tl;dr: How do I remove grub from my laptop and revert to the Windows bootloader?
I installed Manjaro on my laptop alongside Windows with an encrypted linux partition and grub bootloader. So I type the partition password after the bios screen and before grub displays.
I’ve since bought a desktop and installed Manjaro on that. I’m about to travel, and need to revert the laptop to use the Windows bootloader. I can then use a utility to merge the recovered disk space into the Windows partition (which is my main objective).
I’ve searched this forum and Googled. I’ve found a few differing approaches but I wanted to get your advice first.
It’s a post for Ubuntu, but the method is applicable to any GNU/Linux distro. You just need to find “Manjaro” instead of “Ubuntu”. Careful not to delete the “Windows”.
After that, restart the system (now Manjaro GRUB isn’t there and you cannot boot to Manjaro, but Manjaro partition is still there), go to the BIOS setup, and make sure the Windows bootloader is at the first boot order.
Boot to Windows, then use Windows native partition disk utility to expand your Windows NTFS drive to override the Manjaro partition.
Ok, I didn’t write it properly. I meant the Windows 10 preinstalled within the sold laptop or desktop by OEMs. OEMs usually provide a software to create their own version of Windows 10 installation live media, but you need to contact the OEM and it’s usually not easy to get it.
The link is suitable for someone who wants to install Windows 10 on their own. Like someone buys an empty desktop machine and wants to install Windows 10 on their own. You’ll pay for a Windows OS twice if you do this step when you already have a machine with OEM pre-installed Windows. OEM Windows license is different from normal user Windows license.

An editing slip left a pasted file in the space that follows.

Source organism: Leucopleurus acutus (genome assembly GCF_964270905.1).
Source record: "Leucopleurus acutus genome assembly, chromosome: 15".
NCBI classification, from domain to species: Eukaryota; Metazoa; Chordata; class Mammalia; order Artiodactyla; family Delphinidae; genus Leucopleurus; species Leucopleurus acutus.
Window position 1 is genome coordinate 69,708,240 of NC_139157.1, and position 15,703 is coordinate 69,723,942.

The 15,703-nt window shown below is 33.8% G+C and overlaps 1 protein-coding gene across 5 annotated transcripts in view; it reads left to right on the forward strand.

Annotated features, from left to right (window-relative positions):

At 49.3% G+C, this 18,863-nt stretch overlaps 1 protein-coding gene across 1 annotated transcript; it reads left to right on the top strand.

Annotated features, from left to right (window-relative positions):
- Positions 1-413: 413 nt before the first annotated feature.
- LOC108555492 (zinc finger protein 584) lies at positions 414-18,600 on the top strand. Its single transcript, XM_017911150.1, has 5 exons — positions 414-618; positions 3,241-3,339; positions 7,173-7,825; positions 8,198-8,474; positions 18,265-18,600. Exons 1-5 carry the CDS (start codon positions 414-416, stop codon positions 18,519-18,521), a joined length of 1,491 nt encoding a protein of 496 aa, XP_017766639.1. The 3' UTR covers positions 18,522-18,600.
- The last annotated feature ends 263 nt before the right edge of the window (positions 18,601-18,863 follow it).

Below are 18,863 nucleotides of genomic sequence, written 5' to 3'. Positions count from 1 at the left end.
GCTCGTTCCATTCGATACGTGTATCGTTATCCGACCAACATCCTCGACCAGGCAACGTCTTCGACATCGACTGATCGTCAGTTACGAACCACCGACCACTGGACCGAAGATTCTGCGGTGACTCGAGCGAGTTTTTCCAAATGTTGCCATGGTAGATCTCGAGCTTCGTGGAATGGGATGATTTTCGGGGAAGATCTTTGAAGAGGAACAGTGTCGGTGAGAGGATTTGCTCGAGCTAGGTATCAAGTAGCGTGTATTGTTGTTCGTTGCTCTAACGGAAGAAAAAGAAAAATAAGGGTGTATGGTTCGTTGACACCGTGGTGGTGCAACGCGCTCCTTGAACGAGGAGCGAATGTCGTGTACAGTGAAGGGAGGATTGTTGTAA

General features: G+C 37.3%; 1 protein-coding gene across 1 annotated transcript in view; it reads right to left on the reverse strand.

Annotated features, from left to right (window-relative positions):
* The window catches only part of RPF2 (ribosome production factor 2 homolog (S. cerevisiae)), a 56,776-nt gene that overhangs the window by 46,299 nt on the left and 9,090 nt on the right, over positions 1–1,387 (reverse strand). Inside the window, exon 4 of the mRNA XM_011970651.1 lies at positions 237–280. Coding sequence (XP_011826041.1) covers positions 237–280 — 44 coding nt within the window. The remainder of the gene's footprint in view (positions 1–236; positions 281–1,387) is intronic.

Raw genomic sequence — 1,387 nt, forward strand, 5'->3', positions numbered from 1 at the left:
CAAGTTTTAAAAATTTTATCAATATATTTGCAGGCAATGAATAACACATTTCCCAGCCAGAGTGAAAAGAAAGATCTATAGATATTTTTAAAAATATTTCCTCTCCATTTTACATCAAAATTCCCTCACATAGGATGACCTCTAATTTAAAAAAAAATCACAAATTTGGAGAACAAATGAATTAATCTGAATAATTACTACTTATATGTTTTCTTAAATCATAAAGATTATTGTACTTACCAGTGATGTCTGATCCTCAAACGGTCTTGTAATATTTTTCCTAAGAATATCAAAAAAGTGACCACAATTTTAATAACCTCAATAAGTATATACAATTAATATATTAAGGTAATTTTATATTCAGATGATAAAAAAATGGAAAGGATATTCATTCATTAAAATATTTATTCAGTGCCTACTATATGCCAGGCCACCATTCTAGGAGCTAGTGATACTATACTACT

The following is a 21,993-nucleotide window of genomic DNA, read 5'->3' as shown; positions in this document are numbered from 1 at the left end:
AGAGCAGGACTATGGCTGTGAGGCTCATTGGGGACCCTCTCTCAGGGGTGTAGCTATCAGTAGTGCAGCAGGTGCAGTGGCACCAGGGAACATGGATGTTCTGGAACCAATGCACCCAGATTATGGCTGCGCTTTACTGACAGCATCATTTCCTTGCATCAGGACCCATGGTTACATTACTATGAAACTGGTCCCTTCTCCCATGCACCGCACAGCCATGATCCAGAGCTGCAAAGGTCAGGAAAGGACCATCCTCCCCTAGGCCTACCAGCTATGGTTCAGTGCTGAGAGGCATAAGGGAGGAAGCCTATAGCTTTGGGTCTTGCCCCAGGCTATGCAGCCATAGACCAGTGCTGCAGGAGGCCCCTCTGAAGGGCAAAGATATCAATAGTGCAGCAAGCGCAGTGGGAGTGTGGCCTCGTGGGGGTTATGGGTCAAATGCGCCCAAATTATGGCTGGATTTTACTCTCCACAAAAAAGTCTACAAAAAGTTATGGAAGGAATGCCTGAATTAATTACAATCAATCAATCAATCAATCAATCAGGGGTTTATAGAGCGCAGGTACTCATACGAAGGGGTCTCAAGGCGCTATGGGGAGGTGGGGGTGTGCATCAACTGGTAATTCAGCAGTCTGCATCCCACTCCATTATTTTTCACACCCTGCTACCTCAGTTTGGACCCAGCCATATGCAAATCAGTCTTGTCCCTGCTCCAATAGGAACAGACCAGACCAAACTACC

Overall, you’re right that the Windows ISO is available to public. Unless you know something I don’t know .
License is different but ISO images are the same. If you have Windows preinstalled, you can safely reinstall Windows from those images (without paying anything). You have to use the right ISO version, of course: Home, Pro, Education, …
If Windows 10 have been already been installed on the machine, no license key is needed. On one hand OEM machines have Windows key stored in the computer’s ACPI tables. On the other hand Microsoft takes a fingerprint of the system at the first activation (and stores it in it’s servers), so after reinstalling, Microsoft will recognize the fingerprint and will activate Windows without a key.
You can reinstall Windows at any time - using a downloaded image from Microsoft.
As part of a part time job I have often reconfigured new laptops from various OEM vendors.
Most of them is bought cheap from warehouses and comes preloaded with Windows S and to make it a normal Windows one has to activate it using a Microsoft account as they call it.
I don’t want to go through that process so I usually download an ISO - write it to USB and reboot the system - thus doing a complete reinstall - finally I boot - use hotkey to switch into sysprep mode and run a decrappifier script which removes everything - including the store.
Then exit sysprep and reboot - bang - a completely pristine Windows without all the usual crap.
Then it is loaded with a new user account and installed with SQL and a single company app.